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What’s your Fitness Goal?

By Corley McBeth, DPT

Far too often people associate being fit with being thin. But saying “I want to lose weight” isn’t a great goal, especially not as it relates to fitness. For starters, it’s not specific enough and there is no set time frame (more on that later). But more than that, it misses the mark because it fails to convey a positive association or action related to strength, vigor, or stamina. “Losing” is an action verb, but there are plenty of better options such as “run”, “lift”, or “finish”. The focus when it comes to fitness should be on something you want to achieve and ideally relate to movement. Climb Mount Rainier? Hike Mount Si? Complete your first marathon? Run your first 5K? Try yoga for the first time? The use of affirmative language is important. Say what it is you want to do, not what you won’t do. Your energy should be on the desired movement outcome. We need to shift the focus away from the scale and back to those things that bring us a greater sense of accomplishment and internal (as well as external) strength.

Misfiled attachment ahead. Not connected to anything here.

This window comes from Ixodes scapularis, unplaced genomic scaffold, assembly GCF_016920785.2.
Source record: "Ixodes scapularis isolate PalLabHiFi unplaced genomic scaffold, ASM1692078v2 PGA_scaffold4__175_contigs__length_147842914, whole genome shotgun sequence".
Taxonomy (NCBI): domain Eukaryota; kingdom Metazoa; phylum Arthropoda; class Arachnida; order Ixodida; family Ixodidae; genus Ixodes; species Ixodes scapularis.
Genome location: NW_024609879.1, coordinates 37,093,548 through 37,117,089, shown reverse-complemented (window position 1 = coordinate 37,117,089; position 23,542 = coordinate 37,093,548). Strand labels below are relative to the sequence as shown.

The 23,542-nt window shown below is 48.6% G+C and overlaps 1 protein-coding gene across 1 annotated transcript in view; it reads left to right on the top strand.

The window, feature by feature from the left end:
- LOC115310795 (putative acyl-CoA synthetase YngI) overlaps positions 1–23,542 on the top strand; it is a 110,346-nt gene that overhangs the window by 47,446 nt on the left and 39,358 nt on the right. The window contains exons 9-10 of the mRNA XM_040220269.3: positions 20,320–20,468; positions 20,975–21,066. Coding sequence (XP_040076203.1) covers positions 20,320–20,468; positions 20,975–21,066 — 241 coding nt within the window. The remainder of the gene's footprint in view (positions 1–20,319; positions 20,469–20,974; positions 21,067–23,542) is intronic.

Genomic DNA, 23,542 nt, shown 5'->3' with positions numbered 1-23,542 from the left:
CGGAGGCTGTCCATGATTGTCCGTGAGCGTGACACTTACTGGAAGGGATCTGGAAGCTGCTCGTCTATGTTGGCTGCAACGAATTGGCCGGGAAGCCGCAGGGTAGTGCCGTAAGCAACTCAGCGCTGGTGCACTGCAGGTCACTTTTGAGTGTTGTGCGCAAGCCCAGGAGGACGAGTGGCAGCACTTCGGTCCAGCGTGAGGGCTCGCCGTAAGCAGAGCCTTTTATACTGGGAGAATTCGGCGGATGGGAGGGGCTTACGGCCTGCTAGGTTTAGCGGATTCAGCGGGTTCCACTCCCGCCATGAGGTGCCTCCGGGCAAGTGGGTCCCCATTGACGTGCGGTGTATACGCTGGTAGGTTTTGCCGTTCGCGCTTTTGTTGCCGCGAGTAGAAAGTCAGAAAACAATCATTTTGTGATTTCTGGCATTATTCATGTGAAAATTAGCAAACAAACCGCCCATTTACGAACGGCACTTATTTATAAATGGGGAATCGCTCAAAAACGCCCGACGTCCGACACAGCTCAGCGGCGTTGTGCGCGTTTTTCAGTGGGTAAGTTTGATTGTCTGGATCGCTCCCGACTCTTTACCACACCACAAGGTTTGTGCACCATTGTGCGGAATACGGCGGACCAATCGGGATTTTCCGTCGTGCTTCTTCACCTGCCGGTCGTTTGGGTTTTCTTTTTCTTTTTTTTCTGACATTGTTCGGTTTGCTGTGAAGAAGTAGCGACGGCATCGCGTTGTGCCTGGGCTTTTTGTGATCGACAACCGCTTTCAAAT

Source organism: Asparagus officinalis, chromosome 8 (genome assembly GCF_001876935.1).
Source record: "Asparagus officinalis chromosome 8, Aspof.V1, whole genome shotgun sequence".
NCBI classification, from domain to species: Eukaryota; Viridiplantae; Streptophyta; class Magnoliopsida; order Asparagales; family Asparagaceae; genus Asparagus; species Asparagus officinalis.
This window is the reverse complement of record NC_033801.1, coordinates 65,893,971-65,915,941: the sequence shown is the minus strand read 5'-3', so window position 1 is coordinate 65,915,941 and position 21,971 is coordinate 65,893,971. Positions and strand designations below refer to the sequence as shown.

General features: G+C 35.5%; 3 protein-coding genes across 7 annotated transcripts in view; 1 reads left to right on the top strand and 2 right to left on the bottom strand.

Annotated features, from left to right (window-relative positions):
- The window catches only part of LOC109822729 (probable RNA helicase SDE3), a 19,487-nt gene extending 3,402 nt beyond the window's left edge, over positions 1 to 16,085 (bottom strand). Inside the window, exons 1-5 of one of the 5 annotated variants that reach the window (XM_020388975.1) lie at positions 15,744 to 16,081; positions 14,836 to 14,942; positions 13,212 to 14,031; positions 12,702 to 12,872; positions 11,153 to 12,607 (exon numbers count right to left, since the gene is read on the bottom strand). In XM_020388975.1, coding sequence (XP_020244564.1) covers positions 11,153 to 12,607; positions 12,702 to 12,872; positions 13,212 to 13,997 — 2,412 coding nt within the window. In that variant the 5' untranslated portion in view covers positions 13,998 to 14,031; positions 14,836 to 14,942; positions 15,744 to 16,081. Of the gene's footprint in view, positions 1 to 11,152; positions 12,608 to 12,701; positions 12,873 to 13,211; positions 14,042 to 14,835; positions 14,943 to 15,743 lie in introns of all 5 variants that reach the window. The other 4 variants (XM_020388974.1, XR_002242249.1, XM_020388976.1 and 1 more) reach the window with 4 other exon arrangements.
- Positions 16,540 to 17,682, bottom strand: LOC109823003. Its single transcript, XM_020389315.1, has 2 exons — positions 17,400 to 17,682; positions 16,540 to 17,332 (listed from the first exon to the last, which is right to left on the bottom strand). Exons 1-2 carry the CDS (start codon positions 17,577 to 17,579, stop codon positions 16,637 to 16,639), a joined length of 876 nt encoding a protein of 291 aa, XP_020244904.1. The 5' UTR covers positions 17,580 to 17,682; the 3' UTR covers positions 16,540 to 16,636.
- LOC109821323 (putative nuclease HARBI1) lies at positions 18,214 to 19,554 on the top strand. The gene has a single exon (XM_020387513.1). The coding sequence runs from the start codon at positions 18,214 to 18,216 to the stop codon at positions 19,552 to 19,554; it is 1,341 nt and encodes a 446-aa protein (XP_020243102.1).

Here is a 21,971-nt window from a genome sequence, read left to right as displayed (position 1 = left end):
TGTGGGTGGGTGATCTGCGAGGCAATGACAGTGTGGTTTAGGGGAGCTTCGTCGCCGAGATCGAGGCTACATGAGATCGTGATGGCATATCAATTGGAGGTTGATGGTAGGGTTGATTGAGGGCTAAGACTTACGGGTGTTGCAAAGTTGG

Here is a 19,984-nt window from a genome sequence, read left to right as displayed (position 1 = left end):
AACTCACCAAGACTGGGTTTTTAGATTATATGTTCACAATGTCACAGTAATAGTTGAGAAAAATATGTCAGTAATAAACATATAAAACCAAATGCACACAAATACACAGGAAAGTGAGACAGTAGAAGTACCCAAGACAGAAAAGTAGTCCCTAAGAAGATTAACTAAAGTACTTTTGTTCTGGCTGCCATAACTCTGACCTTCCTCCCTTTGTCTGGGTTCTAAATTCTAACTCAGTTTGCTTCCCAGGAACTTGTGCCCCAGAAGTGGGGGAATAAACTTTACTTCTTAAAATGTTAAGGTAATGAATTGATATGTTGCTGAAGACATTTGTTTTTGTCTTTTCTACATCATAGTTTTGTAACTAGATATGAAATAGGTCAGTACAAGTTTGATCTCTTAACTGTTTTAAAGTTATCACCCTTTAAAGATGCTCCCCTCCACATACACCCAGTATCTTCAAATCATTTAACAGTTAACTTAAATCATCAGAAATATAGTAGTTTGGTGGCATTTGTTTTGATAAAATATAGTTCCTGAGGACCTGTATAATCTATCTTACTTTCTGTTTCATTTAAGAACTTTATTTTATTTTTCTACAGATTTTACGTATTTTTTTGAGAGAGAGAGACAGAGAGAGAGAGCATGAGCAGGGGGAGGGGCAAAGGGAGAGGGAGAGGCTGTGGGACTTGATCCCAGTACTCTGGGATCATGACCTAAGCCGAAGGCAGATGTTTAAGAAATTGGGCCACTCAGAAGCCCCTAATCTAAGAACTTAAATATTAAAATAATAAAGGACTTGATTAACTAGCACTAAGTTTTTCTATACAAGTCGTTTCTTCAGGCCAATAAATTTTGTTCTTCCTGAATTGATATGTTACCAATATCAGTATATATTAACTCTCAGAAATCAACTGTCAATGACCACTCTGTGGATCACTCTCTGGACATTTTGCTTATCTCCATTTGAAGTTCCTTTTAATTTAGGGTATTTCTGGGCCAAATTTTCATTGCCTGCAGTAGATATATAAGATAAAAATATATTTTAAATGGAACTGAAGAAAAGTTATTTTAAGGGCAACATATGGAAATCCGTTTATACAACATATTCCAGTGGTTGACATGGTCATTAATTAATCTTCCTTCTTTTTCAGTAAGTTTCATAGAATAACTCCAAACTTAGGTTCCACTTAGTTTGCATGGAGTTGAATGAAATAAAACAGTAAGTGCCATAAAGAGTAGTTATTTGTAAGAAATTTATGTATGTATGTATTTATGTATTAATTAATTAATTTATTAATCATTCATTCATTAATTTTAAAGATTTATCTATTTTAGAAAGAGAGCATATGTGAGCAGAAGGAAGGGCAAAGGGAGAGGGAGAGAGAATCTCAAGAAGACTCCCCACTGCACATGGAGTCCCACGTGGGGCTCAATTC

Once you’ve identified your fitness goal, make it measurable. Figure out a time line and consider breaking your big goal down into smaller goals. Setting a goal that you can achieve in a shorter amount of time will help you build confidence and consistency. Dates help to keep you accountable. “A goal without a date is just a dream”. Good goals are also specific and concise. And they are also realistic. While goals are meant to help stretch you outside your comfort zone, it is also important to not aim impossibly high. Try to find a happy medium by stepping just outside your comfort zone.

Be sure to write your goals down, and review them frequently. Seek out support you need along the way (your Movement Systems Physical Therapist would be happy to help guide or cheerlead!). Aiming for consistent progress toward meaningful goals of health and fitness will ultimately lead to a higher quality of life.